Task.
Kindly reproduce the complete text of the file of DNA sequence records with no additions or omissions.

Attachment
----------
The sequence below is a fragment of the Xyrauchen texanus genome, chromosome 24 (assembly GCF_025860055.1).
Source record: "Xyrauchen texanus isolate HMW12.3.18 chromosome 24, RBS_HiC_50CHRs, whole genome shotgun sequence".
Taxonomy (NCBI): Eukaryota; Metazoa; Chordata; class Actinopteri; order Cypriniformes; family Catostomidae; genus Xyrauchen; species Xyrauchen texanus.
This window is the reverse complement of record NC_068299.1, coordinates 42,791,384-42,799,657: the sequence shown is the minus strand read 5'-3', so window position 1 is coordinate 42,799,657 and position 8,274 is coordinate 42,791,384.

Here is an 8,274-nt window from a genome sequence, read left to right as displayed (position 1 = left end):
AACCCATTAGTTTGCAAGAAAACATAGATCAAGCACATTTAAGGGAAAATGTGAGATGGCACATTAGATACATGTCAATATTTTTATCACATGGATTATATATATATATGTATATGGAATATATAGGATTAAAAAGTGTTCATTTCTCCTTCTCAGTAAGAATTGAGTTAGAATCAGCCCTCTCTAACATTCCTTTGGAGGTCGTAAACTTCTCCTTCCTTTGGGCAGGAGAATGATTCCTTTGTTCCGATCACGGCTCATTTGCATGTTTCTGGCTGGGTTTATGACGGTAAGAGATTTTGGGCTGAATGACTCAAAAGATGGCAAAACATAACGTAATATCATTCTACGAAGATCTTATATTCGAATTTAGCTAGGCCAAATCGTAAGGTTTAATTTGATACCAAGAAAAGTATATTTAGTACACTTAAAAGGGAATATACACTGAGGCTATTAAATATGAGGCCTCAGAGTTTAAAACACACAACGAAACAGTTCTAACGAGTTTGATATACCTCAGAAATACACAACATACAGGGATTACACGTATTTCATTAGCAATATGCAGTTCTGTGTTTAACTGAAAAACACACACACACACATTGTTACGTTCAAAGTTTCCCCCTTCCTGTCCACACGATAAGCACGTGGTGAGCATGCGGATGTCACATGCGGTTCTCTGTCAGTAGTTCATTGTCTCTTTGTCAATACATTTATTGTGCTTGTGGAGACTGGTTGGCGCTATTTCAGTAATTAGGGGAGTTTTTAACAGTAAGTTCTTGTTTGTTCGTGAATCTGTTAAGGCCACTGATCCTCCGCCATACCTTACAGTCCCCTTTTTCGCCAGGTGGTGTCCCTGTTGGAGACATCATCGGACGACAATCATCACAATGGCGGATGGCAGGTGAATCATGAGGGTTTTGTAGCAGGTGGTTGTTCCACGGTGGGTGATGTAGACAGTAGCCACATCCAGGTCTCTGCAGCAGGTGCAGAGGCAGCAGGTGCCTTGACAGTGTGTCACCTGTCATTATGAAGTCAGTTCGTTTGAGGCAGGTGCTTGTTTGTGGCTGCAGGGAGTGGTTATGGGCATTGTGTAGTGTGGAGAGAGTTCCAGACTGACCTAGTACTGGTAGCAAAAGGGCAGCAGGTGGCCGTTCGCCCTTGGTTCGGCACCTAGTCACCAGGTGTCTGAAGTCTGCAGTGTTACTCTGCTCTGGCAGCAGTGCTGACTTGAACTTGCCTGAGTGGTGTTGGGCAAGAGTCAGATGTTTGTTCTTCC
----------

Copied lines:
The sequence below is a fragment of the Xyrauchen texanus genome, chromosome 24 (assembly GCF_025860055.1).
Source record: "Xyrauchen texanus isolate HMW12.3.18 chromosome 24, RBS_HiC_50CHRs, whole genome shotgun sequence".
Taxonomy (NCBI): Eukaryota; Metazoa; Chordata; class Actinopteri; order Cypriniformes; family Catostomidae; genus Xyrauchen; species Xyrauchen texanus.
This window is the reverse complement of record NC_068299.1, coordinates 42,791,384-42,799,657: the sequence shown is the minus strand read 5'-3', so window position 1 is coordinate 42,799,657 and position 8,274 is coordinate 42,791,384.

Here is an 8,274-nt window from a genome sequence, read left to right as displayed (position 1 = left end):
AACCCATTAGTTTGCAAGAAAACATAGATCAAGCACATTTAAGGGAAAATGTGAGATGGCACATTAGATACATGTCAATATTTTTATCACATGGATTATATATATATATGTATATGGAATATATAGGATTAAAAAGTGTTCATTTCTCCTTCTCAGTAAGAATTGAGTTAGAATCAGCCCTCTCTAACATTCCTTTGGAGGTCGTAAACTTCTCCTTCCTTTGGGCAGGAGAATGATTCCTTTGTTCCGATCACGGCTCATTTGCATGTTTCTGGCTGGGTTTATGACGGTAAGAGATTTTGGGCTGAATGACTCAAAAGATGGCAAAACATAACGTAATATCATTCTACGAAGATCTTATATTCGAATTTAGCTAGGCCAAATCGTAAGGTTTAATTTGATACCAAGAAAAGTATATTTAGTACACTTAAAAGGGAATATACACTGAGGCTATTAAATATGAGGCCTCAGAGTTTAAAACACACAACGAAACAGTTCTAACGAGTTTGATATACCTCAGAAATACACAACATACAGGGATTACACGTATTTCATTAGCAATATGCAGTTCTGTGTTTAACTGAAAAACACACACACACACATTGTTACGTTCAAAGTTTCCCCCTTCCTGTCCACACGATAAGCACGTGGTGAGCATGCGGATGTCACATGCGGTTCTCTGTCAGTAGTTCATTGTCTCTTTGTCAATACATTTATTGTGCTTGTGGAGACTGGTTGGCGCTATTTCAGTAATTAGGGGAGTTTTTAACAGTAAGTTCTTGTTTGTTCGTGAATCTGTTAAGGCCACTGATCCTCCGCCATACCTTACAGTCCCCTTTTTCGCCAGGTGGTGTCCCTGTTGGAGACATCATCGGACGACAATCATCACAATGGCGGATGGCAGGTGAATCATGAGGGTTTTGTAGCAGGTGGTTGTTCCACGGTGGGTGATGTAGACAGTAGCCACATCCAGGTCTCTGCAGCAGGTGCAGAGGCAGCAGGTGCCTTGACAGTGTGTCACCTGTCATTATGAAGTCAGTTCGTTTGAGGCAGGTGCTTGTTTGTGGCTGCAGGGAGTGGTTATGGGCATTGTGTAGTGTGGAGAGAGTTCCAGACTGACCTAGTACTGGTAGCAAAAGGGCAGCAGGTGGCCGTTCGCCCTTGGTTCGGCACCTAGTCACCAGGTGTCTGAAGTCTGCAGTGTTACTCTGCTCTGGCAGCAGTGCTGACTTGAACTTGCCTGAGTGGTGTTGGGCAAGAGTCAGATGTTTGTTCTTCC